- Can't use it until 2022 - in fact a loot of it can be used right now, even in Internet Explorer. The definition of 'ready' comes from a misinterpretation - Ian Hickson was asked when the spec would be finished, since 'finishing' requires two complete and fully interoperable implementations he said it wasn't likely to be finished until about 2022.
Bruce then discussed several of the new elements in HTML5, many of which I covered in my earlier blog post, the outlining algorithm (so you can have multiple
h1 elements in the page), and then covered the new form elements - now supported in Opera 10 beta. The forms stuff looks quite cool, so I'll try and do a full post on that in a few weeks.
HTML5.js - Dean Edwards
Dean is the creator of ie7.js, a script "to make Microsoft Internet Explorer behave like a standards-compliant browser" and now he's done it again with html5.js, a script which adds support for HTML5, including all the new structural and form elements to browsers which don't currently support it. He did a very impressive demo, which included demonstrating all the form elements inheriting the windows theme and rendering correctly. There was some discussion about how he'd achieved all this, and Dean admitted to "quite a lot of browser sniffing," but "the good kind of browser sniffing."
Remy gave an overview of several of the new APIs in the HTML5 spec, including some which are now in separate specs:
- Canvas - supported in every major browser except IE, and even there you have options.
draggable=trueon an element and then hang some functions off the
- Offline Apps - one of the most interesting possibilities presented by HTML5 is the possibility of offline web applications. Native support is coming in Firefox, Safari and Opera and is available already, sort of, in other browsers thanks to Google Gears. Remy covered the application cache, online and offline events, the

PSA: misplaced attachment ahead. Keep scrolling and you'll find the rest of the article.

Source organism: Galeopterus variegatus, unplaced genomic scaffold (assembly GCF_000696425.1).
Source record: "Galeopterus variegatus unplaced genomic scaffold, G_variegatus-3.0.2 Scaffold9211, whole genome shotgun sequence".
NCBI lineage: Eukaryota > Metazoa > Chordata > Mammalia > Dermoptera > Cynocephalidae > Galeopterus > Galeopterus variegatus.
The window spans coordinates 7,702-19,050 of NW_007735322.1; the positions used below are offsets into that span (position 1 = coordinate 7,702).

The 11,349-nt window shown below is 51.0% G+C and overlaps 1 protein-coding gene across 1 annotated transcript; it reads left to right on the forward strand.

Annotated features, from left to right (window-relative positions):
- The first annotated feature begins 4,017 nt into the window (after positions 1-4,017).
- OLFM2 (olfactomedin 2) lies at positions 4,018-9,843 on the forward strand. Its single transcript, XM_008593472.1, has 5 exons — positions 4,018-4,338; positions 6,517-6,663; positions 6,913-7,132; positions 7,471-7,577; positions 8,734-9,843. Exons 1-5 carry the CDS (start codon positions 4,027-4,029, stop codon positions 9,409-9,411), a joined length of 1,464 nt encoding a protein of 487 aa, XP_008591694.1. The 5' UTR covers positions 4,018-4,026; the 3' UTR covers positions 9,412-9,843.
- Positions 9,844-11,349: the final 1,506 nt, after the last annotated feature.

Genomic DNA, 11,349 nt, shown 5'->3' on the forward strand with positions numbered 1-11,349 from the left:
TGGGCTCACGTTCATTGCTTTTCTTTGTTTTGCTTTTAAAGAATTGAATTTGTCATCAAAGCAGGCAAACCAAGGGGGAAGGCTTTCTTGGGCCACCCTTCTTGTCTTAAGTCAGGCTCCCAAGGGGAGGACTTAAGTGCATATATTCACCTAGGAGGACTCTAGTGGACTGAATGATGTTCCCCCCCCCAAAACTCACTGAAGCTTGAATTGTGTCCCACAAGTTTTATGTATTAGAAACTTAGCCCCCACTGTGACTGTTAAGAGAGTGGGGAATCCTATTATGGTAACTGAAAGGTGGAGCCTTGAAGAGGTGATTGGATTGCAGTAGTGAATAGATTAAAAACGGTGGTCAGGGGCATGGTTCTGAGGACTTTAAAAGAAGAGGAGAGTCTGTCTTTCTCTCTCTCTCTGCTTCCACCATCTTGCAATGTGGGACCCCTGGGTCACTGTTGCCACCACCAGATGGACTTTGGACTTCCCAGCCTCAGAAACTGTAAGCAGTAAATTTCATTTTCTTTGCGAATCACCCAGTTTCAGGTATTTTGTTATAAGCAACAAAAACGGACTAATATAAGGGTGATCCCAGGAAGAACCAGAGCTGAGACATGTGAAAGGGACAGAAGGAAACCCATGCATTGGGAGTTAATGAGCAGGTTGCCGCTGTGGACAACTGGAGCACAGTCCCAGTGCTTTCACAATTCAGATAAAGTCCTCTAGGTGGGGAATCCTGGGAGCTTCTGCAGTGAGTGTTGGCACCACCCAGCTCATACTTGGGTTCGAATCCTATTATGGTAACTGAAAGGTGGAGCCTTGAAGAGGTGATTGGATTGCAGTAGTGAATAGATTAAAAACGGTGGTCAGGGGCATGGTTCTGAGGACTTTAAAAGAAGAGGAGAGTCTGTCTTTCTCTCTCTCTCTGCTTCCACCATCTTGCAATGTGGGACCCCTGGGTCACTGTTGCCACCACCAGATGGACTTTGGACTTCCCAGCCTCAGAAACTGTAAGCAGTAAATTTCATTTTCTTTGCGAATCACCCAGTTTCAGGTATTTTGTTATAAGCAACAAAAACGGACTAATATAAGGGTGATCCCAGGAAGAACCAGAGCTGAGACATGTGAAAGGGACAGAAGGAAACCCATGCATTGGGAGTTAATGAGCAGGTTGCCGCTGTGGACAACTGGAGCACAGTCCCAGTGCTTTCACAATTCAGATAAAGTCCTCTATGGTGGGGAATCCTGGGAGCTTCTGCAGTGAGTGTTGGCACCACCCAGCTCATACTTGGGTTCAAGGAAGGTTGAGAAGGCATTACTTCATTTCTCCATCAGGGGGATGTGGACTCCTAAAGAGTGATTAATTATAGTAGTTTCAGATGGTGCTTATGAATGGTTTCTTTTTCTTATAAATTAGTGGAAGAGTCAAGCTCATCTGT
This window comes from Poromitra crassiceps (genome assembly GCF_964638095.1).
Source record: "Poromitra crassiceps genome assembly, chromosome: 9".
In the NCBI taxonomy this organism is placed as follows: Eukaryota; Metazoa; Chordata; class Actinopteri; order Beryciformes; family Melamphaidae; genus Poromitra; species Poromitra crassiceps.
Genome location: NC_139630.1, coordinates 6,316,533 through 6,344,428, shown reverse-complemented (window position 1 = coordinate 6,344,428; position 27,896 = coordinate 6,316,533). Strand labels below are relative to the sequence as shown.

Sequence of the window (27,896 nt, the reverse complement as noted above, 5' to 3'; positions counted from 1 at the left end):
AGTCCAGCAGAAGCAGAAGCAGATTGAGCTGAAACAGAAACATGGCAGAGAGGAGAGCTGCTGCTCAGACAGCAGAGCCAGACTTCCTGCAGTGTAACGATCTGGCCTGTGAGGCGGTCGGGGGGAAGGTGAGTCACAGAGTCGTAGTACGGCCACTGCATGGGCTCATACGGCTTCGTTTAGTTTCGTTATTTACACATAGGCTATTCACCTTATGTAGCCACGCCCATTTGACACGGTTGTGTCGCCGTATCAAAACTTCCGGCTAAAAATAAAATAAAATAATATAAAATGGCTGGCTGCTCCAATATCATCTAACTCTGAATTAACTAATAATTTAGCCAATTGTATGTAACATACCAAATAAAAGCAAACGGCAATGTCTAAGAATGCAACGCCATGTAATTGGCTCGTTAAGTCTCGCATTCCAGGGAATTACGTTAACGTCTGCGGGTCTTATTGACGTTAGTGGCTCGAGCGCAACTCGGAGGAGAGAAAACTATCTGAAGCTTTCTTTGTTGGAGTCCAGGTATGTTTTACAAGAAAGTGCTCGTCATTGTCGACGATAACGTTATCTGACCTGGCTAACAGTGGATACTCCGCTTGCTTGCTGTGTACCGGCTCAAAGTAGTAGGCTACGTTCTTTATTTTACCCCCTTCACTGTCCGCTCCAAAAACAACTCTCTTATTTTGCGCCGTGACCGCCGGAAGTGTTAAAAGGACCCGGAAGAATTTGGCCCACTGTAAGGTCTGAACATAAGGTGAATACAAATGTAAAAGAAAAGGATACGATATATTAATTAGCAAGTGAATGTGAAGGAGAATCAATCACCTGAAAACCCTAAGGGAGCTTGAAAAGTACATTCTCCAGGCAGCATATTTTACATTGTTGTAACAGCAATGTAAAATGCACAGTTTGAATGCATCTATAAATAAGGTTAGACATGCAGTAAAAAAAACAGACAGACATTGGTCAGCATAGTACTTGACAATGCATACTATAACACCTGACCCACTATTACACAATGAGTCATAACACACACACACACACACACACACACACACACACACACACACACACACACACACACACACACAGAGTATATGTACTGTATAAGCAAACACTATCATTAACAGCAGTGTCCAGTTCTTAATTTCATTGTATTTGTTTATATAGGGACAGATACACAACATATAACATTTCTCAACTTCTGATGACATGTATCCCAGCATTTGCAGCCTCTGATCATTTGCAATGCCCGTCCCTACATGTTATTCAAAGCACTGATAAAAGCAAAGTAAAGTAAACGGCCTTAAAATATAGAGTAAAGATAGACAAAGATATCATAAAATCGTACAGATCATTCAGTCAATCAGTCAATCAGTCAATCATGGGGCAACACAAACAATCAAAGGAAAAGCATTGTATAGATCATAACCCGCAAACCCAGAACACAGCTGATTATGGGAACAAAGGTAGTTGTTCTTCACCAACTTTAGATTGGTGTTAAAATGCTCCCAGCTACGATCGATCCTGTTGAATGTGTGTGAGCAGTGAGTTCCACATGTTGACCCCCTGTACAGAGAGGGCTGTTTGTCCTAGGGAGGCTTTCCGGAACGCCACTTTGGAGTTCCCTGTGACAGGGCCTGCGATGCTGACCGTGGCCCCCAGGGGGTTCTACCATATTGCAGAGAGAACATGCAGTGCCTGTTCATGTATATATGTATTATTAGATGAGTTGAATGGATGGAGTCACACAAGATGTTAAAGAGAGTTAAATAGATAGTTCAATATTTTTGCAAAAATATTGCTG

navigator.onlineflag (which, unfortunately, only appears to work in Firefox) and the cache manifest file.
- Geolocation - supported in the latest Firefox and the iPhone version of Safari and in other browsers, again, sort of, by Gears. The interface is fairly simple, just call
getCurrentPositionand pass in a callback function.
- Messaging - an API to pass messages between pages in different domains, supported by all the latest versions of the major browsers (even IE). Remy showed us the
onMessageevent, and discussed some of the security features.
- Storage - actually two different types of storage: key/value stores for both the window and the domain plus a SQL storage engine,
Remy has several examples online if you want to have a more detailed look.
The HTML5 Canvas Element - Martin Kliehm
The bulk of this presentation was made up of a bunch of demos of really cool stuff done with the
canvas element, so a bit hard to describe in a blog post and keep things short. Hopefully it'll appear online shortly, in the meantime this is one of the more blogged about and well known parts of HTML5 so I'll not go into details. Martin discussed several 'fake 3D' rendering techniques, some of the performance advantages over stuff like SVG as well as some of the possibilities to come once full 3D support was available.
HTML5 Accessibility - Steve Faulkner
Steve started off with a couple of entertaining slides illustrating the contrast between what he thinks is important as far as accessibility in HTML5 is concerned and what has seen the most discussion. So far everything has centred around whether or not to require the
alt attribute and various apocrypha of tables, where it needs to discuss ARIA, the
canvas element and text alternatives. So while so far things have not been so great there is a great deal of potential in HTML5. All the extra semantic elements (
article etc.) can provide additional information to assistive technologies, as will the new form controls. While
canvas and the new
video element don't currently offer much (
This was a great event, in spite of the pillar, and I've just skipped over a lot of it (we overran by more than an hour ) so . Watch out of 5the website for news of future events in the series or follow #standardsnext on Twitter.